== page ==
Storm Could Bring Lots of Snow This Weekend

Severe Weather
Best travel safety tip – don’t travel in a snow storm.

Several storm systems are scheduled to collide in the next few days and weather experts say this could result in significant snowfall from the eastern Great Lakes into New England and the northeast this weekend. The American Red Cross has steps people can take to stay safe if someone is in the path of these storms.

Jim Cantore, The Weather Channel meteorologist, also offers information about how to stay safe when winter weather strikes.

Meteorologists say the snow will impact the northeast from Maine to Pennsylvania, while the storm could bring heavy rain which may start as sleet or freezing rain across the Mid-Atlantic states. Heavy snows could occur late Friday with blizzard conditions in some areas.

TRAVEL SAFETY The best thing you can do is avoid driving during a winter storm. If you have to drive, the safest thing you can do is plan to arrive at your destination before the storm hits. Watch weather predictions for your entire route so you know what to expect along the way.

If you must travel while it’s snowing, make sure you have an emergency preparedness kit in the car. Keep your car's gas tank full to keep the fuel line from freezing. Let someone know your destination, your route and when you expect to arrive. If your car gets stuck along the way, help can be sent along your predetermined route.

If you do get stuck in the snow:

  • Stay with the car. Do not try to walk to safety.
  • Tie a brightly colored cloth (preferably red) to the antenna for rescuers to see.
  • Start the car and use the heater for about 10 minutes every hour. Keep the exhaust pipe clear so fumes won't back up in the car.
  • Leave the overhead light on when the engine is running to help rescuers see the vehicle.
  • Keep one window away from the blowing wind slightly open to let in air.
  • IF YOU VENTURE OUTSIDE, wear layered lightweight clothing to keep warm. This works better than a single heavy coat. Gloves (or mittens) and a hat will prevent loss of body heat. Cover your mouth to protect your lungs. Wear waterproof, insulated boots to keep your feet warm and dry and to maintain your footing in ice and snow. You should also:

  • Walk carefully on snowy, icy, sidewalks.
  • Be extremely careful when shoveling snow. Take frequent breaks and stay hydrated. Avoid overexertion.
  • Understand the hazards of wind chill, which combines the cooling effect of wind and cold temperatures on exposed skin.
  • Seek medical attention immediately if you have symptoms of hypothermia including confusion, dizziness, exhaustion and severe shivering.
  • Also seek immediate medical attention if you have symptoms of frostbite including numbness, flushed gray, white, blue or yellow skin discoloration, numbness, or waxy feeling skin.
  • SAFETY AT HOME If the power goes out, use flashlights to provide light. Do not use candles for lighting. Don’t forget your pets – bring them indoors. If that’s not possible, provide adequate shelter to keep them warm and make sure they can get to unfrozen water. Other tips include:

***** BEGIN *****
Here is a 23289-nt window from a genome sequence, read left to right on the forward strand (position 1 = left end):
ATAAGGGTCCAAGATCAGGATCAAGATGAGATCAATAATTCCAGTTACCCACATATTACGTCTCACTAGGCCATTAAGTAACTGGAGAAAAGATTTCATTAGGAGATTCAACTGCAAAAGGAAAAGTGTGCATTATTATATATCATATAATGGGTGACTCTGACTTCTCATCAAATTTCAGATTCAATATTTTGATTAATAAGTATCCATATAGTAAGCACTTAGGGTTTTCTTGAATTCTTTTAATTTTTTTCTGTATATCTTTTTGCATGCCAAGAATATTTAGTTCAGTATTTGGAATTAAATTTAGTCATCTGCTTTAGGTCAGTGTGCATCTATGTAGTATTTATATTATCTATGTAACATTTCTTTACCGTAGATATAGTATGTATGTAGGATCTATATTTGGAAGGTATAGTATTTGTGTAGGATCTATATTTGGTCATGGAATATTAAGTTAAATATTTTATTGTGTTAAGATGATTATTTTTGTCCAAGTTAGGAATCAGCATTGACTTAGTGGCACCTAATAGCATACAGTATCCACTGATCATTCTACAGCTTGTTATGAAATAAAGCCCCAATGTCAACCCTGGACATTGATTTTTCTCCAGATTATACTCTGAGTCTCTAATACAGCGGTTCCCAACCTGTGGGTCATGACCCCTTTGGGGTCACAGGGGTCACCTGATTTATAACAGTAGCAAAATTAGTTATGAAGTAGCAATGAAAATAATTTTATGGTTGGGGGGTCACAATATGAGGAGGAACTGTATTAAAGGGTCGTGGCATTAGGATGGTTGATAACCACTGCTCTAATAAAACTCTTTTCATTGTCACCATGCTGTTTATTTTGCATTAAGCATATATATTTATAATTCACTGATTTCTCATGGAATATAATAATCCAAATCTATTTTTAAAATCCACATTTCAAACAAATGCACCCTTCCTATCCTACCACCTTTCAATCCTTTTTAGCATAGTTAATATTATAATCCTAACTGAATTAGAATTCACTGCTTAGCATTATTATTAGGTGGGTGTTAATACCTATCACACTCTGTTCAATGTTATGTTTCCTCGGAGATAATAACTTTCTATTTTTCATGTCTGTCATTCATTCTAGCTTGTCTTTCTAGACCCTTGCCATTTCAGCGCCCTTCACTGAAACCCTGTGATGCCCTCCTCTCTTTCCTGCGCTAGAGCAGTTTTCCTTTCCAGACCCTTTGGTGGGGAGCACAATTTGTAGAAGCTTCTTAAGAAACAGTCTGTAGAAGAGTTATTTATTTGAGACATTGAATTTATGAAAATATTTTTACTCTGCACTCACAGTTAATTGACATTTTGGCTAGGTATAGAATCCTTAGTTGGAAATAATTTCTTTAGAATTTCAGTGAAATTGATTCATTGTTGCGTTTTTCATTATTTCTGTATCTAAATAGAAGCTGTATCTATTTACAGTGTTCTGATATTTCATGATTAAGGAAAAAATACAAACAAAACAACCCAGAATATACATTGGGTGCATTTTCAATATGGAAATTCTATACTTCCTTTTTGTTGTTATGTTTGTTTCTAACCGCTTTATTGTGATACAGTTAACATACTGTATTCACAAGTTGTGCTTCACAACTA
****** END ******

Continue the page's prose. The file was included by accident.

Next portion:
• Prevent frozen pipes - when the weather is very cold outside, open cabinet doors to let warm air circulate around water pipes. Let the cold water drip from the faucet served by exposed pipes. Running water through the pipe - even at a trickle - helps prevent pipes from freezing.
  • Keep the thermostat set to a consistent temperature.
  • Never use a stove or oven to heat your home. Keep a glass or metal fire screen around the fireplace and never leave a fireplace fire unattended. If using a space heater, follow the manufacturer’s instructions on how to safely use the heater. Place it on a level, hard, nonflammable surface. Turn the space heater off when you leave the room or go to sleep. Keep children and pets away from your space heater and do not use it to dry wet clothing.
  • Use a sturdy fire screen around fireplaces when in use. Burn only wood - never burn paper or pine boughs.
  • Use generators correctly –never operate a generator inside your home, including the basement or garage. Do not hook up a generator directly to your home's wiring. The safest thing to do is to connect the equipment you want to power directly to the outlets on the generator.
  • Check smoke alarms once a month by pressing the test button and replacing batteries as necessary.
  • Don’t overload your electrical outlets.
  • Download the American Red Cross First Aid App. Once you download the app you have instant access to expert advice for everyday emergencies wherever you are - even without mobile connectivity.

    More information on how to stay safe this winter is available on this web site.

    About the American Red Cross:
    The American Red Cross shelters, feeds and provides emotional support to victims of disasters; supplies about 40 percent of the nation's blood; teaches skills that save lives; provides international humanitarian aid; and supports military members and their families. The Red Cross is a not-for-profit organization that depends on volunteers and the generosity of the American public to perform its mission. For more information, please visit or visit us on Twitter at @RedCross.